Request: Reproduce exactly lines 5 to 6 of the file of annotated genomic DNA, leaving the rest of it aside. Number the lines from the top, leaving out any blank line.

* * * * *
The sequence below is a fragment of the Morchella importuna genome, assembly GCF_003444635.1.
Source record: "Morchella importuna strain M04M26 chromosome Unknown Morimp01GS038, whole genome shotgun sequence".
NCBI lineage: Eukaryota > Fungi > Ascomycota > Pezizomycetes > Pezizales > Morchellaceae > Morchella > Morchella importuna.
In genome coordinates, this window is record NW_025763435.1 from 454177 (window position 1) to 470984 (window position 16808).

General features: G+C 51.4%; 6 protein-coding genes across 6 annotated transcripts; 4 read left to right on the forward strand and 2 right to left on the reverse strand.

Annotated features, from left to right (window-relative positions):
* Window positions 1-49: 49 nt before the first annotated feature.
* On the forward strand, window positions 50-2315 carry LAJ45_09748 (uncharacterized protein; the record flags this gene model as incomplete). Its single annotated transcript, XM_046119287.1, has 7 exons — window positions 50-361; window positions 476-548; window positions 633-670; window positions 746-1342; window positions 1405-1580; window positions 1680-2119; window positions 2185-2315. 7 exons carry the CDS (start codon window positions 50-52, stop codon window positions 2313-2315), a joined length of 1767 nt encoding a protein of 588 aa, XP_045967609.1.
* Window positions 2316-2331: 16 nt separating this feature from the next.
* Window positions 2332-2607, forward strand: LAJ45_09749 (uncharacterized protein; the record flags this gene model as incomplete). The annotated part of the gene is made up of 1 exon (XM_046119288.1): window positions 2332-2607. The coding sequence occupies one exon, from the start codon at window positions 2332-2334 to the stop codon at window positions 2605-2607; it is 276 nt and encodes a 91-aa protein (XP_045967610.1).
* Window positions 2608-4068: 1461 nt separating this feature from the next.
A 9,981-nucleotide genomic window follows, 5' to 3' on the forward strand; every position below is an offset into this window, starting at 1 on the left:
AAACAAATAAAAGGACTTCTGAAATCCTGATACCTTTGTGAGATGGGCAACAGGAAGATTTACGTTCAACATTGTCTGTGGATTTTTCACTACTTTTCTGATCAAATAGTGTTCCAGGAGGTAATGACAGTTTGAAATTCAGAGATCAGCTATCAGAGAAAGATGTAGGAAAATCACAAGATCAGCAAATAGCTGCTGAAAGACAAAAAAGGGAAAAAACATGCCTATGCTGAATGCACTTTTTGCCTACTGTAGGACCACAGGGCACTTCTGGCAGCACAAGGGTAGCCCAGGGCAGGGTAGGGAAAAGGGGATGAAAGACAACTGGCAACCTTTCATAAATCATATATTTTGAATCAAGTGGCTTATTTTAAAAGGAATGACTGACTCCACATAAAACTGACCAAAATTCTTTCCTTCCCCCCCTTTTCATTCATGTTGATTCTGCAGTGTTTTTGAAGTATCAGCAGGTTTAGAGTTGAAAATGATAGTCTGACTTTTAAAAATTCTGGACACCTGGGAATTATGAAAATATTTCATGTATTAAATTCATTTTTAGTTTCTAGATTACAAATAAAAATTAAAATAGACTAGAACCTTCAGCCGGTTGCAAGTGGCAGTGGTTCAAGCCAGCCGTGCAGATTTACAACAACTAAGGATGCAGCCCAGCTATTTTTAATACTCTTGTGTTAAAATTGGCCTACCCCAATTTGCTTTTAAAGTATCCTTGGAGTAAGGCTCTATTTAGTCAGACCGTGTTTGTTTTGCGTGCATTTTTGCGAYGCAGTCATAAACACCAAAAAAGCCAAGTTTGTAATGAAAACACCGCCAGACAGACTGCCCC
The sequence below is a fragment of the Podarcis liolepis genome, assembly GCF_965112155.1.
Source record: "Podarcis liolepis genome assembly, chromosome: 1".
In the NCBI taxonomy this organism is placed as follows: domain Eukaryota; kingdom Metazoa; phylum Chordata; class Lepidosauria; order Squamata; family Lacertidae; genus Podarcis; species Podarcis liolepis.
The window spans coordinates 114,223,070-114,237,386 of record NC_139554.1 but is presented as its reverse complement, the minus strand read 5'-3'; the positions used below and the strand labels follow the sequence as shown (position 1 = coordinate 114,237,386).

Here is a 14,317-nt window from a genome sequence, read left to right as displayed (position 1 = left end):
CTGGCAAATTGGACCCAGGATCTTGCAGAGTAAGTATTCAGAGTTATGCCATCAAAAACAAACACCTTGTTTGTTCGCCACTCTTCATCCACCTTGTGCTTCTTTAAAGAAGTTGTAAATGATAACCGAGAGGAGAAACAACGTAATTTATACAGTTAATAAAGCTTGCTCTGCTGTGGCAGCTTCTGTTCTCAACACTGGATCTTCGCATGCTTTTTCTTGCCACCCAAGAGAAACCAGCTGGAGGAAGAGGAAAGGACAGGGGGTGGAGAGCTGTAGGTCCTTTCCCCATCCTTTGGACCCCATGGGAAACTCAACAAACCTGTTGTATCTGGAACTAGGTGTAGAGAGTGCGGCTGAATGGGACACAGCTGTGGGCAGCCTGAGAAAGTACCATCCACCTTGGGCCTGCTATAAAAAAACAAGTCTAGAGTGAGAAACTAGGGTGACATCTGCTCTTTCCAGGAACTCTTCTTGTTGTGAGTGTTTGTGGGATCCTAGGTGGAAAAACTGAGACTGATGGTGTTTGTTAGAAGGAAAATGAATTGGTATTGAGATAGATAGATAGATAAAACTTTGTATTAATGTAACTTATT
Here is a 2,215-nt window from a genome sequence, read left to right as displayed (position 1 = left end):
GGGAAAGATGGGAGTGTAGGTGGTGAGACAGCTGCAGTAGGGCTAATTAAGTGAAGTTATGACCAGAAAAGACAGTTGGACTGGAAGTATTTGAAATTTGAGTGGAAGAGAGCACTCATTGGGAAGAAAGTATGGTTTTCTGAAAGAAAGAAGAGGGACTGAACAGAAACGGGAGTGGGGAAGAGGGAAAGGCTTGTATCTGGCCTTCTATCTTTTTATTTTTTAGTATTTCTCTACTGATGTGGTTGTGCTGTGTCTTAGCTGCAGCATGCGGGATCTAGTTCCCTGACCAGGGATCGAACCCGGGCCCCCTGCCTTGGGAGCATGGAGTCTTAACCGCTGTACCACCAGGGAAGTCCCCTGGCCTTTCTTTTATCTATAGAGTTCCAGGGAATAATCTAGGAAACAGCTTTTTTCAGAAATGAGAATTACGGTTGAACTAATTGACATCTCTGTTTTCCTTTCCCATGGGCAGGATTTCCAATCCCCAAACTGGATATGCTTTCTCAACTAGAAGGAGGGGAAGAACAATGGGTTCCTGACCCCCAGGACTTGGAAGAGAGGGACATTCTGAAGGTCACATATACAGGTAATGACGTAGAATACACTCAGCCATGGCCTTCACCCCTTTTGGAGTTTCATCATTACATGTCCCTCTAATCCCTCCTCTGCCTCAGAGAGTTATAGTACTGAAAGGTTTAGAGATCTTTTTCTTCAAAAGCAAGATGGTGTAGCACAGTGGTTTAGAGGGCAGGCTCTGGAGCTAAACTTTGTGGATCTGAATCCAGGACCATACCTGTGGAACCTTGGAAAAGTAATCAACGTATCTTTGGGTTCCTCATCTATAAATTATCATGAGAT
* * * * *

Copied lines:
General features: G+C 51.4%; 6 protein-coding genes across 6 annotated transcripts; 4 read left to right on the forward strand and 2 right to left on the reverse strand.

Annotated features, from left to right (window-relative positions):